Wirehouse vs Independent Advisor: Which is Right for You?

Is your financial advisor a wirehouse representative or an independent advisor? Are they considered a Registered Investment Advisor (RIA), or a broker-dealer? If you’re like many people, you may not be sure. With all the complex financial jargon, it can be difficult to tell, and it can be even more difficult to understand the implications of the many differences between them. Learn which is right for you, and feel more confident that you’re putting your financial future in the right hands.

The team at Good Life Financial Advisors of West Virginia always has your best interests in mind. We welcome you to contact us with any financial questions you may have, and one of our trusted team members will happily provide you with a clear and thorough answer. Reach out today!

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Wirehouses are huge brokerage firms that share research and financial information among their many locations. This includes the “big four” national firms—Morgan Stanley, Merrill Lynch, UBS, and Wells Fargo. It also includes smaller regional firms, such as Janney Montgomery Scott or Ameriprise Financial. These firms are often referred to as “full-service brokerages,” and they operate as a corporation. Under the wirehouse model, clients’ assets are custodied at the wirehouse, and their advisors are typically considered employees of the wirehouse.

Wirehouses often have proprietary products and research for their advisors to recommend to clients.  They offer a wide range of these products, and advisors are typically incentivized to cross sell as many products as possible. The advantage of this, for the consumer, is that almost any financial products can be purchased through one advisor. The downside is that the products the advisor is selling must come from the wirehouse, even if a product outside of the company’s offerings would be the best fit for the client.

Independent Advisors

An independent advisor is, as the name implies, independently operated. This means the advisor is in charge of the business model, culture, location, etc. Unlike a wirehouse advisor, there is a considerable amount of flexibility in the offerings and pricing structure that fall under the category of independent advisor.

An independent advisor has the same licensing requirements as a wirehouse advisor and is required to maintain the same insurances. Independent advisors work for advisory firms such as LPL Financial in a manner very similar to a self-employed independent contractor. Independent advisors have greater freedom over whom they take on as clients, and also the manner in which they do business with them.

Broker-Dealers vs. Registered Investment Advisors (RIAs)

While Registered Investment Advisors and broker-dealers can both be found in wirehouse and independent models, there are a few key differentiators between the two.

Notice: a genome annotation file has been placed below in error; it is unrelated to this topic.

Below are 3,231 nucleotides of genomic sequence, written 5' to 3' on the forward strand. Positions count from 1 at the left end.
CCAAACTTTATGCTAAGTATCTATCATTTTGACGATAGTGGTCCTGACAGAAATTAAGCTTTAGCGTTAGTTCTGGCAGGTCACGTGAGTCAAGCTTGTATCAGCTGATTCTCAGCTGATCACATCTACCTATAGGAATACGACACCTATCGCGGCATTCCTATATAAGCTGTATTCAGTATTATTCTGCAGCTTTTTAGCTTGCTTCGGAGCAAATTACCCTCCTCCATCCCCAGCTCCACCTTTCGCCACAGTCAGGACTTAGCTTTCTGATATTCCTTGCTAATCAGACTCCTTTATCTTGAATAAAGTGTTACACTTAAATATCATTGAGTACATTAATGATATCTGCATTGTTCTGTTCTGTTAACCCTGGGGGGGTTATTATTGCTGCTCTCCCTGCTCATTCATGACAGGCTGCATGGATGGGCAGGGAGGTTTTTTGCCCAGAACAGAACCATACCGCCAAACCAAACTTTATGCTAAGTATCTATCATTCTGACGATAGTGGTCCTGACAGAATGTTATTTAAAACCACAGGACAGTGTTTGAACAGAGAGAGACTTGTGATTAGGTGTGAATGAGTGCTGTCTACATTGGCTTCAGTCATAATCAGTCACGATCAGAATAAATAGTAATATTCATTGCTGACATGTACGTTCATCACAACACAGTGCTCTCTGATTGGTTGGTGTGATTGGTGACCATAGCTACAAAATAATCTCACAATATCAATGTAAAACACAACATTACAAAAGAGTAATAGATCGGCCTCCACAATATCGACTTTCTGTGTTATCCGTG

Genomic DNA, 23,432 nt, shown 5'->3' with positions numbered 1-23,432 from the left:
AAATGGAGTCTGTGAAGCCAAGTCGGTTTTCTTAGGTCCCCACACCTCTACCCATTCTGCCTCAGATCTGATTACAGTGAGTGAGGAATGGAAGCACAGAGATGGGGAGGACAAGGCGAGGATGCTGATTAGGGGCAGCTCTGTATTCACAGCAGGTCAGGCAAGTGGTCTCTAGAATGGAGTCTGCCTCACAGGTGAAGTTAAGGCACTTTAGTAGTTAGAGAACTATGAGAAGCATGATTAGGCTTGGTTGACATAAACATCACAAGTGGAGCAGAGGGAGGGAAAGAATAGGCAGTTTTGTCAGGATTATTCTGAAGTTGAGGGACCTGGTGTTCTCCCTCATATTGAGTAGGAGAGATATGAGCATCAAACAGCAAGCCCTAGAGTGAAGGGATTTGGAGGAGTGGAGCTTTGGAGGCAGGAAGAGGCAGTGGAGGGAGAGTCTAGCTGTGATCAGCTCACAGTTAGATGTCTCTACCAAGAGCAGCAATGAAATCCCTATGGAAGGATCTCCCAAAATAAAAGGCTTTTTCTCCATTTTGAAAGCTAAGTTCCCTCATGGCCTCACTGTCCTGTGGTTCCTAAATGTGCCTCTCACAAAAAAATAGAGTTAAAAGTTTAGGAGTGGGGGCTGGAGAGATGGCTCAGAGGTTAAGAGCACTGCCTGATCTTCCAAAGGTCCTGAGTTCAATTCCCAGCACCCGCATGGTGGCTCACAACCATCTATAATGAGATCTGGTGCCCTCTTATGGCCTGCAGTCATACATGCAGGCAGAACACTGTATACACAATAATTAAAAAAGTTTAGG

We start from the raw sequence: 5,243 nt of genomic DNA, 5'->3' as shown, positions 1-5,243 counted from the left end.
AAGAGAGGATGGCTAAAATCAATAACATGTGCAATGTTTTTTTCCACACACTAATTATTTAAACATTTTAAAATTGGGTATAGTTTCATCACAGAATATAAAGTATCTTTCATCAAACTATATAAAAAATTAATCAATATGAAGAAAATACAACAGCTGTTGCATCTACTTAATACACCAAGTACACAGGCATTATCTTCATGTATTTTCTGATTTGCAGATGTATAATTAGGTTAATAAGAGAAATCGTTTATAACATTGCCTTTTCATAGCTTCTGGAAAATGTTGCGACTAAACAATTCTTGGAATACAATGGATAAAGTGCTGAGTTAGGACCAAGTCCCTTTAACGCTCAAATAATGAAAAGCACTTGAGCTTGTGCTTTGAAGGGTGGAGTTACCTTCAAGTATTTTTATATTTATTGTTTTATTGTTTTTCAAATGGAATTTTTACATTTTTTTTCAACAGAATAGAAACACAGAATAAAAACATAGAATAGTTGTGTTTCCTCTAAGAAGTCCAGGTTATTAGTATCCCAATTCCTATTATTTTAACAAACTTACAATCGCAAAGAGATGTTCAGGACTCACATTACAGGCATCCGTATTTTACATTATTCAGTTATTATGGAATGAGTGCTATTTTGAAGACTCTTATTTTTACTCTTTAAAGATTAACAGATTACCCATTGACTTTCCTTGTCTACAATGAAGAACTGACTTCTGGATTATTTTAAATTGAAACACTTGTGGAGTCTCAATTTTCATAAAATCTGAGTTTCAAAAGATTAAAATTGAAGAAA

An RIA charges their client a fee as a percentage of their assets under management (AUM), and they are held to a fiduciary standard by the Securities and Exchange Commission (SEC). All investments and transactions must always be in the client’s best interest.

Broker-dealers, on the other hand, charge a commission for each transaction. FINRA is responsible for regulating broker-dealers under the suitability standard, requiring each investment to be suitable for the investor at the time of purchase.

Because of these differentiators, advisors are required to obtain different licenses under each platform.

Keep in mind that some advisory firms force advisors to pick only one platform, while others allow for a hybrid model that incorporates the best of both worlds. Talk to an advisor at Good Life Financial Advisors of West Virginia today to discuss the differences and find out which platform best suits your needs.

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A Key Consideration

One of the most important things to consider when choosing which type of advisor to work with is how the advisor makes money. Broker-dealers make money by charging a commission for each transaction. If you make a limited number of transactions over time, this platform may be more advantageous than paying an ongoing fee over time.

RIAs charge fees based on AUM on an ongoing basis, regardless of the number of transactions.  Commissions can add up quickly, making this platform much more attractive to investors that want or need to transact more often. It all boils down to what is the best fit for your specific set of circumstances.

Which Type of Advisor is Best?

There’s no one-size-fits-all answer when determining what platform is right for you. Communication and transparency are extremely important in determining which platform and model best suit your specific needs. If you have any questions or concerns, you should always feel comfortable discussing them with your current advisor. Keep in mind that if they fail to answer your questions, or fail to answer your questions clearly, this should be a red flag. No matter which type of advisor you work with, you should have a relationship built on trust and communication. Contact us today at Good Life Financial Advisors of West Virginia to feel confident that you’re receiving honest, trustworthy advice on all of your financial needs.

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